Discrimination against Kashmiris extends beyond daily life experiences and permeates the realm of imprisonment. Kashmiri prisoners held outside of Kashmir are frequently labeled as terrorists and face hatred and mistreatment from fellow inmates, prison guards, and even jail health care staff. Instances of dehumanization, harassment, and denial of basic rights are distressingly common, as vividly described by Sehar Shah, the daughter of Kashmiri politician Shabir Shah, who recounts her recurring ordeals with the guards of Tihar Jail during her visits to her father. The accounts of discrimination and humiliation suffered by Kashmiri prisoners paint a harrowing picture.
It is crucial to acknowledge that these injustices are inflicted upon the Kashmiri people despite promises made by India's founding father, Jawaharlal Nehru, to grant them a plebiscite for self-determination. Moreover, 17 United Nations Security Council resolutions recognize the right of self-determination for Kashmiris. However, the ongoing discrimination against them exposes a tragic reality.
Kashmiris face discrimination in India because they are not perceived as Indians. The recent statement by the BJP politician calling for the skinning alive of Kashmiris is a testament to the underlying and heavily problematic mindset that views Kashmiris as inferior outsiders. This discriminatory treatment parallels the dark history of settler colonialism, where land was desired, but indigenous people were marginalized or eliminated. Kashmiris find themselves caught in a similar struggle as India seeks control over the region while completely disregarding the rights and well-being of its people. The world must pay attention and take action against this flagrant injustice, ensuring that the discrimination faced by Kashmiris is unequivocally addressed and rectified.
Tazeen Hasan produced this personal narrative on behalf of Sehar Shah based on her one-to-one communication with Shah. Shah's postings on Facebook and Twitter have also been used for details.
My name is Sehar Shabir Shah, and I am the daughter of the renowned "Prisoner of Conscience," Shabir Ahmad Shah, who has endured a staggering 36 years of his life behind bars. Our lives have been marked by constant struggles and challenges, but nothing could have prepared us for the events that unfolded ahead of the G20 summit.
It was a seemingly ordinary day when chaos erupted. Troops, comprising the army, Special Forces, and black cat commandos, descended upon our peaceful abode around 6:00 p.m. Their presence was overwhelming, as armored vehicles blocked off the bypass and effectively isolated our entire neighborhood.
In the midst of it all, our helper sought solace in her room, completely unaware of the impending intrusion. The troops forcefully smashed down the gate of our kitchen garden, hopping over walls, and brazenly entering our home through that very same entrance.
At the time, my mother was engaged in the evening Asr prayer. The sound of the doorbell interrupted her devotions, but she was unable to immediately attend to it. With each passing minute, the clamor outside intensified. By the time she reached the gate, roughly 20 to 25 heavily armed men had already breached our house's defenses. Scaling walls and jumping inside, they instilled fear with their imposing presence.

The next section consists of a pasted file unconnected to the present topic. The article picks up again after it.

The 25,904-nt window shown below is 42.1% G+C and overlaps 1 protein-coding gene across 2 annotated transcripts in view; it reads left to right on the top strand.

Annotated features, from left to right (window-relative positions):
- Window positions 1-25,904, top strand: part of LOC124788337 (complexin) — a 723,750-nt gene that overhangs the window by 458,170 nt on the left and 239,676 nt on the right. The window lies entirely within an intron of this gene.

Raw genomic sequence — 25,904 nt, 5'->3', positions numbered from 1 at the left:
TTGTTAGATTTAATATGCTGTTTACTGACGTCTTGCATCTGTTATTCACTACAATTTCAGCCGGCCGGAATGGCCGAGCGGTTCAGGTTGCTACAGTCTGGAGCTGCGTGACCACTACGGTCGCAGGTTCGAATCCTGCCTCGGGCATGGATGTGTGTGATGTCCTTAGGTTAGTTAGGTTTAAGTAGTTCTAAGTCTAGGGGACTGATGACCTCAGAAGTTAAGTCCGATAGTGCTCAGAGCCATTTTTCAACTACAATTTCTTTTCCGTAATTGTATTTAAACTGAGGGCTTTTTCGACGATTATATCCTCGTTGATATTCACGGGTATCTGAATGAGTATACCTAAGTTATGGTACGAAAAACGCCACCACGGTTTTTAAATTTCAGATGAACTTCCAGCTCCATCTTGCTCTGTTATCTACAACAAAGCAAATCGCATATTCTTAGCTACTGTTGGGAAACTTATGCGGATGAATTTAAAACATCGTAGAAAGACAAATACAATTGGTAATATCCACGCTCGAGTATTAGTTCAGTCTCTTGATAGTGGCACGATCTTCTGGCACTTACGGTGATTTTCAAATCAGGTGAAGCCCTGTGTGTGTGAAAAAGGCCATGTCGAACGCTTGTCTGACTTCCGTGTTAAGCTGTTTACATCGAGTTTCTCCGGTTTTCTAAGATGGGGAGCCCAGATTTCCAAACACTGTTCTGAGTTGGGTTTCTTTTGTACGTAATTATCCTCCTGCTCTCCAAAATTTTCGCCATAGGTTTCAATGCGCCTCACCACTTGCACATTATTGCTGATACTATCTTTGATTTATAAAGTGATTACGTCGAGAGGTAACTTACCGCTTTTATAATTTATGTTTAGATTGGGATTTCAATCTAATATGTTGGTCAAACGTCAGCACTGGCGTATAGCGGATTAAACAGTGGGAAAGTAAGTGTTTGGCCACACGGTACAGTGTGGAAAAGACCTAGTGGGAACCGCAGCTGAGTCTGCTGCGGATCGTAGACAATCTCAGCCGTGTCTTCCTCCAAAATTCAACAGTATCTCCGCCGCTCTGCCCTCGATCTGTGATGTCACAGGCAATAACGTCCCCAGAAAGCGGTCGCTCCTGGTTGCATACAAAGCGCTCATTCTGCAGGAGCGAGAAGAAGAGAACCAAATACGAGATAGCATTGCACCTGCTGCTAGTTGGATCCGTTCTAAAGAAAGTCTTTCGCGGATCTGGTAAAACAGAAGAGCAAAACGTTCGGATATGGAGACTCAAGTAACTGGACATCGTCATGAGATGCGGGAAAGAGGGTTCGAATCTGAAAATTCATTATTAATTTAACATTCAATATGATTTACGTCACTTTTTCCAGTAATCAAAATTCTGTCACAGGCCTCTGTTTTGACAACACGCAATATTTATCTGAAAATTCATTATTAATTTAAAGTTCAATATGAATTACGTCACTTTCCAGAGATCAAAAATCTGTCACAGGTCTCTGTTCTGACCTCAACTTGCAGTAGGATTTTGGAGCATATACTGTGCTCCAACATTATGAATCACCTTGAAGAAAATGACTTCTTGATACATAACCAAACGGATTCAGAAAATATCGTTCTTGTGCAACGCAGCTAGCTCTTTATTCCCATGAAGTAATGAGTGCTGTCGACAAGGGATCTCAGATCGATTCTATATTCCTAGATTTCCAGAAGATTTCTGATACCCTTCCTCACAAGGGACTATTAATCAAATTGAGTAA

The troops began shouting at my mother as she cautiously opened the lobby door, demanding to know who else was present in the house. Despite her assurances that she was alone, they persisted, barking their questions and demanding more information. Eventually, they barged inside, their boots resounding against the floors, meticulously scouring every nook and cranny, leaving a trail of disorder in their wake.
My mother accompanied a few soldiers who ascended to the top level of our house, while the rest scoured the ground floor and other rooms. It was heart-wrenching to witness the destruction they wrought upon our once-serene dining room. Furnishings were ruthlessly dismantled, and possessions were callously scattered, rendering the room unrecognizable.
The aftermath of their search left our rooms in utter disarray. Every wardrobe lay open, and belongings were carelessly strewn about. The sight of the chaos and devastation was deeply unsettling. My sense of disgust grew as I surveyed the wreckage that now plagued our home.
Before departing, the troops made their intentions clear. They intimidated my mother with threats of a return visit, leaving her shaken and unsettled. Fortunately, we had installed CCTV cameras throughout our residence, capturing every moment of this harrowing ordeal. Determined to document the full extent of their intrusion, I meticulously photographed the rooms and the mess they left behind.
The attached CCTV footage and images serve as a testament to the violation we endured on that fateful day. They bear witness to the destruction inflicted upon our home, forever etching this traumatic experience into our collective memory.